A unique crafts fair located north-west of Udaipur, Shilpgram beautifully displays the local art and culture of Rajasthan. It is also the venue of the Shilpgram Mela, a crafts fair held every year in November/December. A visit to Shilpgram makes for a truly fascinating experience and visitors can also buy beautiful handicrafts, hand-woven clothes, mirror work and embroidery work items.
Vintage Collection of Classic Cars Museum
Then Vintage Collection of Classic Cars Museum is the place to be. Belonging to the royal highness of Udaipur, the museum has cars which are almost 70 years old and all in working condition. The Rolls Royce Phantom, The Cadilacs, Chevalate, Morais, The Mercs and the Austins are some of the cars that you can look forward to seeing. These cars not only belong to the present Maharaja but the preceding royalties as well.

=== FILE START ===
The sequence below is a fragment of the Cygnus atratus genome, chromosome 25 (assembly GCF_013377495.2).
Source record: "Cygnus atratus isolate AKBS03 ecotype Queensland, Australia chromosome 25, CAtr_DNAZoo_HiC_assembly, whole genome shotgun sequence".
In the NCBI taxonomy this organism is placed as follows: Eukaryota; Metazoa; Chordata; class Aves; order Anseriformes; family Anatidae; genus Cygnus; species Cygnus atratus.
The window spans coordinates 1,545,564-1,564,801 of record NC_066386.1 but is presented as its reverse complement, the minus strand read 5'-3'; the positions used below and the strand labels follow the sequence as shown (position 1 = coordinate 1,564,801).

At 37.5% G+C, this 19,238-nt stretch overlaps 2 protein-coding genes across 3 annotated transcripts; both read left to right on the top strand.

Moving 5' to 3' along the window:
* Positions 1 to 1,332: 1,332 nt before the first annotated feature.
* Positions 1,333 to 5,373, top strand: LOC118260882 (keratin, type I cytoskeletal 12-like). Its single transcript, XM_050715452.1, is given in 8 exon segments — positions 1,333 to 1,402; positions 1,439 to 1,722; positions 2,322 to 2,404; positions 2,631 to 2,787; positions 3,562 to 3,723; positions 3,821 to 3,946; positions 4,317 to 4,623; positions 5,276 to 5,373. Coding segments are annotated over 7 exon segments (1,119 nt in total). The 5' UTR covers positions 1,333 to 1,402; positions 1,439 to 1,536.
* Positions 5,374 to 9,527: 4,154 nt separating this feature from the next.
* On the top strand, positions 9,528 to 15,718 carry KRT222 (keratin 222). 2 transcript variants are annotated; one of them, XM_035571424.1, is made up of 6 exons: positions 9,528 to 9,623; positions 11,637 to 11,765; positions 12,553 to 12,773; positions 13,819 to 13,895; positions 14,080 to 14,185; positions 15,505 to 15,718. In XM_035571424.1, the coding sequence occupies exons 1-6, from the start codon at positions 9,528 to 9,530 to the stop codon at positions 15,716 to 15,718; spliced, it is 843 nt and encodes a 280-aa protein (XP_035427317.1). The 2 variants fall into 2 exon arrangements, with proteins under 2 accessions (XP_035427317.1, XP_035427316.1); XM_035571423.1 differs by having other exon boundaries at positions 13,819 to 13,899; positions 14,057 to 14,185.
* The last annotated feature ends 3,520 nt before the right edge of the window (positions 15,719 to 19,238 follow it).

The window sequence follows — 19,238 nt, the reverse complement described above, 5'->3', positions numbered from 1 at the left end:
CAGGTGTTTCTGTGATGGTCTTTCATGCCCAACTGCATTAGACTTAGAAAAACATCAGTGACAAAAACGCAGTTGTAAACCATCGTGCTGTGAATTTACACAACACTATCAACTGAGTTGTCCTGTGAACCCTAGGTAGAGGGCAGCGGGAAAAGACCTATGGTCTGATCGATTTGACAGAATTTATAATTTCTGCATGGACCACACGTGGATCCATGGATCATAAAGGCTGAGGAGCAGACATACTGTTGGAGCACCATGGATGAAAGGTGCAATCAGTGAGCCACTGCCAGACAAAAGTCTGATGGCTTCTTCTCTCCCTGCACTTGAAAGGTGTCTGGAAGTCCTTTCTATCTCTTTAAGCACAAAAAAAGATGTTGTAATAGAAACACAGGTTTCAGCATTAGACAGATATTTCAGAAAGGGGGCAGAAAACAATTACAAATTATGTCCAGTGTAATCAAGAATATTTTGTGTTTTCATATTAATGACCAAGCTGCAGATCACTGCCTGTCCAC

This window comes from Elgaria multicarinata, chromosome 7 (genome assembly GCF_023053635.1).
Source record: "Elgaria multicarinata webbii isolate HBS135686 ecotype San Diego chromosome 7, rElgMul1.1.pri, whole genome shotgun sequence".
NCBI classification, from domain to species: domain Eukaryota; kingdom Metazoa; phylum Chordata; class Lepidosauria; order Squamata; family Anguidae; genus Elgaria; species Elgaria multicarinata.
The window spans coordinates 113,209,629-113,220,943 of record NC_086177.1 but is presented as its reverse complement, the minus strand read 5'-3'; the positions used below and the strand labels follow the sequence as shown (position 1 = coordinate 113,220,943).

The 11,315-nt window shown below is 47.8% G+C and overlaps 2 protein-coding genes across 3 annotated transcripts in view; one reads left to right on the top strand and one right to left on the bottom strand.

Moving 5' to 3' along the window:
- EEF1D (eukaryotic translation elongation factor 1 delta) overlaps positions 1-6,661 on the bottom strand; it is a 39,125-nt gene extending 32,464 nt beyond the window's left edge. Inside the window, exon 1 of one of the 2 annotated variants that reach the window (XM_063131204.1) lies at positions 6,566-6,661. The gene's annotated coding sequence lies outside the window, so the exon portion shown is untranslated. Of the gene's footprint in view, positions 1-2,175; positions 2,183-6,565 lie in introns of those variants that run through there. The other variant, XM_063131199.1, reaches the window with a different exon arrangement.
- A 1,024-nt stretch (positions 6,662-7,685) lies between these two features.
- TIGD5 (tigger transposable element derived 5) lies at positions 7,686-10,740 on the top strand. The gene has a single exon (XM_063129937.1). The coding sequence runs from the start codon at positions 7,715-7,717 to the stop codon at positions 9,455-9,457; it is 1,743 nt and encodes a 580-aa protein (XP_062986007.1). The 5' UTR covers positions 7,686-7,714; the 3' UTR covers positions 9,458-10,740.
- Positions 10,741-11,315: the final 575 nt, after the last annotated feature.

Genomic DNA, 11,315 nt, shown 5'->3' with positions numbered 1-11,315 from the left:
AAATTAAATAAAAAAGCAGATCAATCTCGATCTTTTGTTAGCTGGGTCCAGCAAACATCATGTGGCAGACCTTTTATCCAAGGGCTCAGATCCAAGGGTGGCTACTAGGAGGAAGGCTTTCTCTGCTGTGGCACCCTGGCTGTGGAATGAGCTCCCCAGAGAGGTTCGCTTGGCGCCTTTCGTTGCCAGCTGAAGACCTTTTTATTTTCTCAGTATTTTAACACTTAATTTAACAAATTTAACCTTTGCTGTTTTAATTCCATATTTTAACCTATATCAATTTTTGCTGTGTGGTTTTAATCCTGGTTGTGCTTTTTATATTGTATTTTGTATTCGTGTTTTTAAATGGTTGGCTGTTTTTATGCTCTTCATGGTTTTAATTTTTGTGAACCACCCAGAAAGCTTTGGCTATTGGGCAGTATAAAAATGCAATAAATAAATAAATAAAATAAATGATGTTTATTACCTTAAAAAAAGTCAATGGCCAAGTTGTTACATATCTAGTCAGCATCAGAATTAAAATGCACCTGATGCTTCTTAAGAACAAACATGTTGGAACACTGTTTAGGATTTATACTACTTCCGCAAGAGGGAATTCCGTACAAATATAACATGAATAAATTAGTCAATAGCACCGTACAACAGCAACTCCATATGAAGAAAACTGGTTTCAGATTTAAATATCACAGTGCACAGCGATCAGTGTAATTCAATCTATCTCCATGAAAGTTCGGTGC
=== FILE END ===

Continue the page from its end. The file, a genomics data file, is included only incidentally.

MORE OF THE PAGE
Sukhadia Circle (Square) is a popular recreational centre in Udaipur in Indian state of Rajasthan. It is a large roundabout in the city's northern suburb of Panchwati, on the road to Ranakpur and Mt. Abu. It providing options for fast food centers, camel and horse rides, boat ride and kids play zone areas.
The royal cremation ground in Udaipur, Ahar is situated about 3kms away from the city. Like the palaces, the Mewar Kings have put effort to make the cremation area look resplendent as well. With 372 cenotaphs of the maharanas and queens of Mewar, Ahar is a spectacular place of snowy domes. Amongst all the cenotaphs, Maharana Sangram Singh’s cenotaph has been the most attractive and popular with the tourists. Ahar is one calm and quiet place and is thus visited by people who either love history or are in search of peace
Bagore ki Haveli
Bagore-ki-Haveli is a haveli in Udaipur in Rajasthan state in India. It is right on the waterfront of Lake Pichola at Gangori Ghat. Amir Chand Badwa, the Prime Minister of Mewar, built it in the eighteenth century.The palace has over a hundred rooms, with displays of costumes and modern art. The glass and mirror in the interiors are Haveli work. It also preserves an example of Mewar painting on the walls of the Queen's Chamber. The two peacocks made from small pieces of colored glasses are examples of glasswork.